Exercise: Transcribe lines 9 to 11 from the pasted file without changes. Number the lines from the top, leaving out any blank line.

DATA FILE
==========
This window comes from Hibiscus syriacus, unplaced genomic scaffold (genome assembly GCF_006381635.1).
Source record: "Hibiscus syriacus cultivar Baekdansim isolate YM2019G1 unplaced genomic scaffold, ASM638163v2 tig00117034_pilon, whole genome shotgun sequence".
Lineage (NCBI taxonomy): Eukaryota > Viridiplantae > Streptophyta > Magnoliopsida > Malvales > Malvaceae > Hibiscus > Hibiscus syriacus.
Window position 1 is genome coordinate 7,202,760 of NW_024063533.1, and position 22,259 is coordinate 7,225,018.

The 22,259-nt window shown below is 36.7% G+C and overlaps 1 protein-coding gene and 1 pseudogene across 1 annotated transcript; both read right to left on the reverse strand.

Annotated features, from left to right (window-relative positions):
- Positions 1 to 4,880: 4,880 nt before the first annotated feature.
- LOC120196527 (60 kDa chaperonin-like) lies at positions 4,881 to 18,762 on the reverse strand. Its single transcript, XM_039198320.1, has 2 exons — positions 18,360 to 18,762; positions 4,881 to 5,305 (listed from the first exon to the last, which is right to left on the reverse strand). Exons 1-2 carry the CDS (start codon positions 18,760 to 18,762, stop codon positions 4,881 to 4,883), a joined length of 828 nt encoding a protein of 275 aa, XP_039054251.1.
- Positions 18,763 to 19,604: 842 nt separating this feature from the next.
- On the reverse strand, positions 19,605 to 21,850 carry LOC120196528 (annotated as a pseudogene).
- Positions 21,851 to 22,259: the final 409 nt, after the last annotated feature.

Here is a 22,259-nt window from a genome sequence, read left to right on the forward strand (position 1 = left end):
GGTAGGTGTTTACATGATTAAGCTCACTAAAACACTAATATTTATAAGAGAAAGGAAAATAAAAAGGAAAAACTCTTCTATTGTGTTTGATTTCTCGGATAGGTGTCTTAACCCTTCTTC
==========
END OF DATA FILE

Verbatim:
- Positions 18,763 to 19,604: 842 nt separating this feature from the next.
- On the reverse strand, positions 19,605 to 21,850 carry LOC120196528 (annotated as a pseudogene).
- Positions 21,851 to 22,259: the final 409 nt, after the last annotated feature.